3. Apologetics education must follow a systematic plan.
Not all approaches to apologetics are created equally. Given the definition and reasons above, an educational approach must use a method that shows there are sound and valid systematic arguments to make from ground zero to the absolute truth of Christianity. As shown in the verses above this educational approach must build a positive case for Christianity (Luke 1:1-4) geared towards the believer and answer questions or objections (1 Peter 3:15) of the unbeliever.
Everything one would experience in studying any other subject should be a part of learning apologetics. It is a branch of knowledge to be mastered. On the part of the teacher that includes, objectives, lesson plans, creative teaching techniques, and evaluations. On the part of the student that includes reading a text, writing, listening, working on projects—individually and in groups, as well as taking tests.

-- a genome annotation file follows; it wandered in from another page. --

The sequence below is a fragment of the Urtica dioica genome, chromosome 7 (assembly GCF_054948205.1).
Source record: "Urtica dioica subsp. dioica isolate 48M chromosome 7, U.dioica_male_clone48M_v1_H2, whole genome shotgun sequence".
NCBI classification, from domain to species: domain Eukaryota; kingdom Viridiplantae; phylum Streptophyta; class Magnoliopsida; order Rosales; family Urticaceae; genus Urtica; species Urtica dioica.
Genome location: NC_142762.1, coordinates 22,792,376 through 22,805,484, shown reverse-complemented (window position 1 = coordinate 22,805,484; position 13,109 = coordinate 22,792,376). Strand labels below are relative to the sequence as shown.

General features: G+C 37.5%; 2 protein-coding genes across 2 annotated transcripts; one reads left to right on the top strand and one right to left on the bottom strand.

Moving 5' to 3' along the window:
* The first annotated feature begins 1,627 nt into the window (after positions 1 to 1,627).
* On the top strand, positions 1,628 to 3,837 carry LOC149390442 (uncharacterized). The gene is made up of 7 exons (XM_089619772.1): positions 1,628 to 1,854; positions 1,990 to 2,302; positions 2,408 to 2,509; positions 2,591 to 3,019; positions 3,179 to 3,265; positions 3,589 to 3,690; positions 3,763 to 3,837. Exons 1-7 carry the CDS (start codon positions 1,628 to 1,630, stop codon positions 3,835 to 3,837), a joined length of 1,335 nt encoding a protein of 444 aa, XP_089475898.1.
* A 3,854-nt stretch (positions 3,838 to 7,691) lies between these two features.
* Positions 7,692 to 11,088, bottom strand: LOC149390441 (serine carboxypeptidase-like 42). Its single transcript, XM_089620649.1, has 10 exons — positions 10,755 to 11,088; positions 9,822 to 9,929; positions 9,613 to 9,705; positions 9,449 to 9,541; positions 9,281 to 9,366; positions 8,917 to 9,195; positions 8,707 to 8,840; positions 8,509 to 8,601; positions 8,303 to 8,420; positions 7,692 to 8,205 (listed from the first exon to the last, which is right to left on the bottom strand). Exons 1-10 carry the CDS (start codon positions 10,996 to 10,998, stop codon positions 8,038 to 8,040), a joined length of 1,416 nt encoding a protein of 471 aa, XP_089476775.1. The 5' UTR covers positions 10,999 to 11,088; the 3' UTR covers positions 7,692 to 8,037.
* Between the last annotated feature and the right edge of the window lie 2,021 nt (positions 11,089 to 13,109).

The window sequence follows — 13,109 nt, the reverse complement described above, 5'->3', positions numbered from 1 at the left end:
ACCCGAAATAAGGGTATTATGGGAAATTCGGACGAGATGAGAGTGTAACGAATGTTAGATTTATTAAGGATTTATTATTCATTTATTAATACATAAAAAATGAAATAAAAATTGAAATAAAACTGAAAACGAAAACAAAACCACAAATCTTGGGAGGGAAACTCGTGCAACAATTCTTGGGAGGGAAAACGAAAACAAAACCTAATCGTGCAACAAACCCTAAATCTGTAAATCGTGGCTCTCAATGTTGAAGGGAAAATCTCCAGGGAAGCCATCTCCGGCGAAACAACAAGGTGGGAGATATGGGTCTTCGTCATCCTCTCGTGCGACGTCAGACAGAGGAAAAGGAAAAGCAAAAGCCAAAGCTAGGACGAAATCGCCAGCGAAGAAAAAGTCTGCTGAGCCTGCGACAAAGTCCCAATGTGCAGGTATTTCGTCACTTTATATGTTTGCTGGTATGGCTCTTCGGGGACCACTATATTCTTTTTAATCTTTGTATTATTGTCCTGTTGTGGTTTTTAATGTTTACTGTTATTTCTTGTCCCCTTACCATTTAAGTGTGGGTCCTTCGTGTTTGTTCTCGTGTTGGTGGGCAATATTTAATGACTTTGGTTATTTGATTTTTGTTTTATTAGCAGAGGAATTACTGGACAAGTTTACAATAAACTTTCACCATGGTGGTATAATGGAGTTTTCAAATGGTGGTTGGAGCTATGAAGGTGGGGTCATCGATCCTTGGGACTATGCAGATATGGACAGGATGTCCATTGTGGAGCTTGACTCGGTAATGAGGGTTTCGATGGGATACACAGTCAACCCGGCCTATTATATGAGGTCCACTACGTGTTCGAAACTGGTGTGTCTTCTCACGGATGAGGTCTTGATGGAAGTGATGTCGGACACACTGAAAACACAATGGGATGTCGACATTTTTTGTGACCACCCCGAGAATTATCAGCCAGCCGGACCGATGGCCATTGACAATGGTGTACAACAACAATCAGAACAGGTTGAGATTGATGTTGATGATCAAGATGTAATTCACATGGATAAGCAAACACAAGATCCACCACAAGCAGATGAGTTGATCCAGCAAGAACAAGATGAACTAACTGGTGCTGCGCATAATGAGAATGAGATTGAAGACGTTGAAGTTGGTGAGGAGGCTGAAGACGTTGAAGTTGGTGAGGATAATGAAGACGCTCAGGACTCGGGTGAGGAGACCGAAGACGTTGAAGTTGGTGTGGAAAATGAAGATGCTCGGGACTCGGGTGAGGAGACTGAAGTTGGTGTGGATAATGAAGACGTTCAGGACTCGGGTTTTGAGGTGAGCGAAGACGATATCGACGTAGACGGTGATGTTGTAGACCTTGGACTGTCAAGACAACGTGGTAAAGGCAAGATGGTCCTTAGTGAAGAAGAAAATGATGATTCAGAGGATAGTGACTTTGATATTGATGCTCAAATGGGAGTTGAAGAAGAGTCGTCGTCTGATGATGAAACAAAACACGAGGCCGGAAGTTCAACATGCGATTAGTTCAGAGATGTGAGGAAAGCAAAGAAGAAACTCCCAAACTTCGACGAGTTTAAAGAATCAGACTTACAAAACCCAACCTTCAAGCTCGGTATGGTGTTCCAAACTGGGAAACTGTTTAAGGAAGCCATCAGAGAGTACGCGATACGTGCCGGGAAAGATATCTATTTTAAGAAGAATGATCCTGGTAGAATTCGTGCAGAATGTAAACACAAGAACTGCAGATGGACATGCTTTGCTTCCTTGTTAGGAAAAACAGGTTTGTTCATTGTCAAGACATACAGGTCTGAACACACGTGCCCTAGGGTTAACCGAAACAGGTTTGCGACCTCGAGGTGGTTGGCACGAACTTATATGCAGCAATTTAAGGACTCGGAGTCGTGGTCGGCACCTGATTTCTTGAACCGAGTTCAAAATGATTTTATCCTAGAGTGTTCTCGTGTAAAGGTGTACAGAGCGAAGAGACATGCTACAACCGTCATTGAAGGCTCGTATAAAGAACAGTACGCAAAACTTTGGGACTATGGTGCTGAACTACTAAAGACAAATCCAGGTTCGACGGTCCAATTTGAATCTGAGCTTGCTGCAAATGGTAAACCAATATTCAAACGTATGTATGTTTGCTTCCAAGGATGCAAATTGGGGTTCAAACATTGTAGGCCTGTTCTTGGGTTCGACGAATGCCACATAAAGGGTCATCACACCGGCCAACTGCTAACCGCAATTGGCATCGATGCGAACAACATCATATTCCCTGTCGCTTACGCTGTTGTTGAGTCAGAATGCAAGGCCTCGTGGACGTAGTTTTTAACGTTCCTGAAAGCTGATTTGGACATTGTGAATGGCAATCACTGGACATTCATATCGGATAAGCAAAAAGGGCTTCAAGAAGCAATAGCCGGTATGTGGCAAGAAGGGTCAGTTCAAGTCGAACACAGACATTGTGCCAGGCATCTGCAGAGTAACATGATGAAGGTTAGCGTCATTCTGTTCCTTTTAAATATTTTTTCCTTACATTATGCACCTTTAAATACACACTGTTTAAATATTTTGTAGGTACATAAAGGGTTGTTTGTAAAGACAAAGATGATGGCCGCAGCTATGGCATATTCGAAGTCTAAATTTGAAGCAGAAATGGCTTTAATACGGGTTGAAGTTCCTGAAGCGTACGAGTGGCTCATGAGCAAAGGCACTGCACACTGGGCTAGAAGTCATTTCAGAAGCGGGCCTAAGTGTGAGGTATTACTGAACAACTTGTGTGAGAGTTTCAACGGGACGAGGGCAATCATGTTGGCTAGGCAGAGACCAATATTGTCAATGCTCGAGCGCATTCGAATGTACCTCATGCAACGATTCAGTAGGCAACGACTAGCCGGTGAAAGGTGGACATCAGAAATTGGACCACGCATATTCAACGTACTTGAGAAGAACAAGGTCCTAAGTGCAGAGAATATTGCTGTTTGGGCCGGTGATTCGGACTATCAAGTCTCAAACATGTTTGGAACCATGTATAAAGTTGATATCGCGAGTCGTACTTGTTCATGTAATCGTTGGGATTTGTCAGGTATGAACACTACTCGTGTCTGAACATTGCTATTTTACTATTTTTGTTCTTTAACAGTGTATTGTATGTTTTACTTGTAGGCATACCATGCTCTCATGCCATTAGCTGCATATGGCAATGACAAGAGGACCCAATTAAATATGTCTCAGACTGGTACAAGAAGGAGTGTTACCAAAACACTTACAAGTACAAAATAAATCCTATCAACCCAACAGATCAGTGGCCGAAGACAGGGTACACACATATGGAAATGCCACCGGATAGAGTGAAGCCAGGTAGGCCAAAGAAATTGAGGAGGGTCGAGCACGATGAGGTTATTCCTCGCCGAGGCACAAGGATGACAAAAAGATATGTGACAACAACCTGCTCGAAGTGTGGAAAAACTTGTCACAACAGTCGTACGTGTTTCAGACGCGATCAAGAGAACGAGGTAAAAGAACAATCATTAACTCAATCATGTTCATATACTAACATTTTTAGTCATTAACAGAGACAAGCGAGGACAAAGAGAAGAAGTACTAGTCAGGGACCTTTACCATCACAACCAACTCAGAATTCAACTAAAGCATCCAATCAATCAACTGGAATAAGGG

4. Apologetics education must be activity-based.
We learn best when we put into practice what we are taught by a respected and knowledgeable teacher. The teacher must provide students the opportunity to succeed and the security to fail with apologetics, all with a view of developing a lifelong apologetics learner. One thing I realize; I really do not “know” something until I use it, repeatedly. The more I use it, the more it becomes a part of me. My students often tell me that the most meaningful thing I did was “force” them to use apologetics and then reflect and report on it. This can be done in many ways. For youth, I use games and role-playing. For older students, I use in-house debates, mock radio or TV programs or have them talk with someone with a non-Christian worldview. Learning apologetics is also a great opportunity for integrating knowledge from many other subjects.
5. Apologetics education must recognize its limitations.